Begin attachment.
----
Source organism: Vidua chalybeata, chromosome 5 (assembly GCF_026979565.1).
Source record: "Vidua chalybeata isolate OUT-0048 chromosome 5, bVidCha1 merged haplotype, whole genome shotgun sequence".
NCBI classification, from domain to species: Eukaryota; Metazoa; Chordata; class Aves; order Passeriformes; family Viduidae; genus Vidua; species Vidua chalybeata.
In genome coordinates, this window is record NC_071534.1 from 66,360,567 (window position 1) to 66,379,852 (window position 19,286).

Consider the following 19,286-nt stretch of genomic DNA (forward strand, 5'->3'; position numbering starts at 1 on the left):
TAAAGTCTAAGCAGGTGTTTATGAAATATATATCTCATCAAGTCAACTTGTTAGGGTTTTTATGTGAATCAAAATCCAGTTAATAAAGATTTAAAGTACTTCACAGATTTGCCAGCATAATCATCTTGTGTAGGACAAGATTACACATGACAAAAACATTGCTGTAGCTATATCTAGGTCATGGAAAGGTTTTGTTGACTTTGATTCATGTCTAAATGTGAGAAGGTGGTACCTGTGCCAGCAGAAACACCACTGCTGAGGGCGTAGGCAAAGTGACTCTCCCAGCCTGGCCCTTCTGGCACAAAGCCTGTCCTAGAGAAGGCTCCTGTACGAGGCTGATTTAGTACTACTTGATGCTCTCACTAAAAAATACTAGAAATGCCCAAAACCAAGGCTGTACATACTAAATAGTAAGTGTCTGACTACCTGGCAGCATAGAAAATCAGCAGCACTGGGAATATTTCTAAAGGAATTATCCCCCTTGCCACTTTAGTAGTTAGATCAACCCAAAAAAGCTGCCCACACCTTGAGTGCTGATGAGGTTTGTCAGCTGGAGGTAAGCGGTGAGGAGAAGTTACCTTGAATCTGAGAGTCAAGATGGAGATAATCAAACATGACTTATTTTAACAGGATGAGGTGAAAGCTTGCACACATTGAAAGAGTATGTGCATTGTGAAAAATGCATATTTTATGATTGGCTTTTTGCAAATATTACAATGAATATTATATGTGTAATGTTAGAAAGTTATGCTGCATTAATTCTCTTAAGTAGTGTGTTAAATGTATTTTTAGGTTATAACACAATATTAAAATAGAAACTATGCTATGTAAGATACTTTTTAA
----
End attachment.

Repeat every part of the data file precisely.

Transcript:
Source organism: Vidua chalybeata, chromosome 5 (assembly GCF_026979565.1).
Source record: "Vidua chalybeata isolate OUT-0048 chromosome 5, bVidCha1 merged haplotype, whole genome shotgun sequence".
NCBI classification, from domain to species: Eukaryota; Metazoa; Chordata; class Aves; order Passeriformes; family Viduidae; genus Vidua; species Vidua chalybeata.
In genome coordinates, this window is record NC_071534.1 from 66,360,567 (window position 1) to 66,379,852 (window position 19,286).

Consider the following 19,286-nt stretch of genomic DNA (forward strand, 5'->3'; position numbering starts at 1 on the left):
TAAAGTCTAAGCAGGTGTTTATGAAATATATATCTCATCAAGTCAACTTGTTAGGGTTTTTATGTGAATCAAAATCCAGTTAATAAAGATTTAAAGTACTTCACAGATTTGCCAGCATAATCATCTTGTGTAGGACAAGATTACACATGACAAAAACATTGCTGTAGCTATATCTAGGTCATGGAAAGGTTTTGTTGACTTTGATTCATGTCTAAATGTGAGAAGGTGGTACCTGTGCCAGCAGAAACACCACTGCTGAGGGCGTAGGCAAAGTGACTCTCCCAGCCTGGCCCTTCTGGCACAAAGCCTGTCCTAGAGAAGGCTCCTGTACGAGGCTGATTTAGTACTACTTGATGCTCTCACTAAAAAATACTAGAAATGCCCAAAACCAAGGCTGTACATACTAAATAGTAAGTGTCTGACTACCTGGCAGCATAGAAAATCAGCAGCACTGGGAATATTTCTAAAGGAATTATCCCCCTTGCCACTTTAGTAGTTAGATCAACCCAAAAAAGCTGCCCACACCTTGAGTGCTGATGAGGTTTGTCAGCTGGAGGTAAGCGGTGAGGAGAAGTTACCTTGAATCTGAGAGTCAAGATGGAGATAATCAAACATGACTTATTTTAACAGGATGAGGTGAAAGCTTGCACACATTGAAAGAGTATGTGCATTGTGAAAAATGCATATTTTATGATTGGCTTTTTGCAAATATTACAATGAATATTATATGTGTAATGTTAGAAAGTTATGCTGCATTAATTCTCTTAAGTAGTGTGTTAAATGTATTTTTAGGTTATAACACAATATTAAAATAGAAACTATGCTATGTAAGATACTTTTTAA